Welcome back to week four of Monday Magic: COVID Edition. It has been 58 days since my last summoning, and as this number inches ever so much higher with each passing day, I nevertheless understand the luxury scenario that puts me in. My group’s inability to game in-person is because of the very real societial need to keep our distances for just a while longer, and while inconvenient, if not being able to play games is one of my top concerns, then my lot is certainly among the more fortunate. And I don’t take that for granted.
That said, it does make it bit harder to get all jazzed up about Magic right now. It’s just a teeny bit difficlt to get all amped up over a topic you can’t actively participate in, and I’ve never been one who wanting to gush online about every card reveal during spoiler season.
As has been mentioned the last few weeks, this has made this article just a teeny, tiny bit more of a challenge to do with its normal parameters.
Instead, until the day comes when I can once again sling spells and summon creatures to my heart’s content, I’ve opted for a more low-key approach. Rather than selecting cards each week that offer up some kind of statement on life, the universe, and everything – or at least the game itself – for the time being the selections are more personal in nature than they may otherwise be. These are cards that I have wanted to use in a deck or twelve for quite some time but for a multitide of reasons (though space usually being the biggest culprit), they have yet to actually get into one of my decks.
I feel a little bad at times, because in many cases this not-so-short list of cards are brought up for consideration every time a new deck is made or significantly overhauled. Except that doesn’t happen all that often. It has been over a year, for instance, since I last made a new deck, and so the opportunities to fulfill the desire to use such cards has not been particularly ample. Which only serves to compound the problem over time. After all: it’s not like the game’s card catalog is getting any smaller, and even if they may have some sort of personal or sentimental attachment to them, they’ll still have to contend with all the new cards that are vying for the same card slot since the last attempt.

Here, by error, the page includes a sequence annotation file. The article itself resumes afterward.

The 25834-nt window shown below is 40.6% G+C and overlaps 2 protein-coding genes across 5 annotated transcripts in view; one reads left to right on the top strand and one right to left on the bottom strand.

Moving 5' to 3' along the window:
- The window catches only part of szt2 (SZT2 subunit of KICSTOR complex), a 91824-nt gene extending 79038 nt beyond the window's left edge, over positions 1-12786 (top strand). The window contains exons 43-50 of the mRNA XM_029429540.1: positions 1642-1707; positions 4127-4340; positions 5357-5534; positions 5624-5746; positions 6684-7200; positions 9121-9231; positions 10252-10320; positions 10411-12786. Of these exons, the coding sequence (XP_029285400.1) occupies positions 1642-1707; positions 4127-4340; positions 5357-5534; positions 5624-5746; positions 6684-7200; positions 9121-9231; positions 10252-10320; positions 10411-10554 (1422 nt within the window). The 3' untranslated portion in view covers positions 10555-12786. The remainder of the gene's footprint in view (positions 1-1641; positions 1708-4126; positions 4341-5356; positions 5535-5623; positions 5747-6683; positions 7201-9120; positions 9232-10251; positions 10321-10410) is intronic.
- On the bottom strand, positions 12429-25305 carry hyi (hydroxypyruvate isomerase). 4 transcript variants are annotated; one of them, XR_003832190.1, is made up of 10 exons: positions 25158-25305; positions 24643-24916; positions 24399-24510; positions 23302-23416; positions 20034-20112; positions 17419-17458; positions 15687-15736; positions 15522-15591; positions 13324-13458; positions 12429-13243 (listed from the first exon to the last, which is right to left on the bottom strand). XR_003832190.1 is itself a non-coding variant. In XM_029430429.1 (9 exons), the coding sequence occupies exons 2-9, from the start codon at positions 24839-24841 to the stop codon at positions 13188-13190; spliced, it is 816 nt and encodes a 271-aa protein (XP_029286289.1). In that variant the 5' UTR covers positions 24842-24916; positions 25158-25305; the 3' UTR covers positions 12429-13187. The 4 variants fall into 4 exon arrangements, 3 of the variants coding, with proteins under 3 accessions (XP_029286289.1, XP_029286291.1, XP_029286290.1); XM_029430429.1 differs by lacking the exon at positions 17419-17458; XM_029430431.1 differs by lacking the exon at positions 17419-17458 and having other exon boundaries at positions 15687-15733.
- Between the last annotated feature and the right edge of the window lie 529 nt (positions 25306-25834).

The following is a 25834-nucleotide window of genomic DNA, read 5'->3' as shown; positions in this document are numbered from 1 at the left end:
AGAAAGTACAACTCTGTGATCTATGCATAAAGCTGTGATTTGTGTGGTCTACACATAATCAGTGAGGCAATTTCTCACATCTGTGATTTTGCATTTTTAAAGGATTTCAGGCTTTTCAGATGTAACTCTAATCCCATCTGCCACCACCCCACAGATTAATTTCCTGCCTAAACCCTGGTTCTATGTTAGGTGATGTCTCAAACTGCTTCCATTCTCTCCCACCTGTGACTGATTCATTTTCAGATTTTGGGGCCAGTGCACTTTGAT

I’m pretty sure if you mapped this conundrum out in mathematical terms it’d just end up being a giant sad emoji.
But hey, it’s not for lack of trying. And this week’s card pick got further than most.
Back in 2015, I did a series called Assembling the Dragon Engine, where I chronicled the creation of a new deck over a 10 week span. Each week demonstrated both the highs and lows of my personal deck building process, which can be best summed up as “methodical, thoughtful, and slow”. And among the dozens and dozens of cards considered at the time, this particular card made it more than halfway through the process before inevitably being cut from the running. Given the nature of the deck, larger creatures were actually at a disadvantage, and as such the only reason it was cut at all was because it was making way for a handful of others that were even more heavy-hitting than it or were required to make the deck actually function. Even now I recall how difficult a choice it was to make.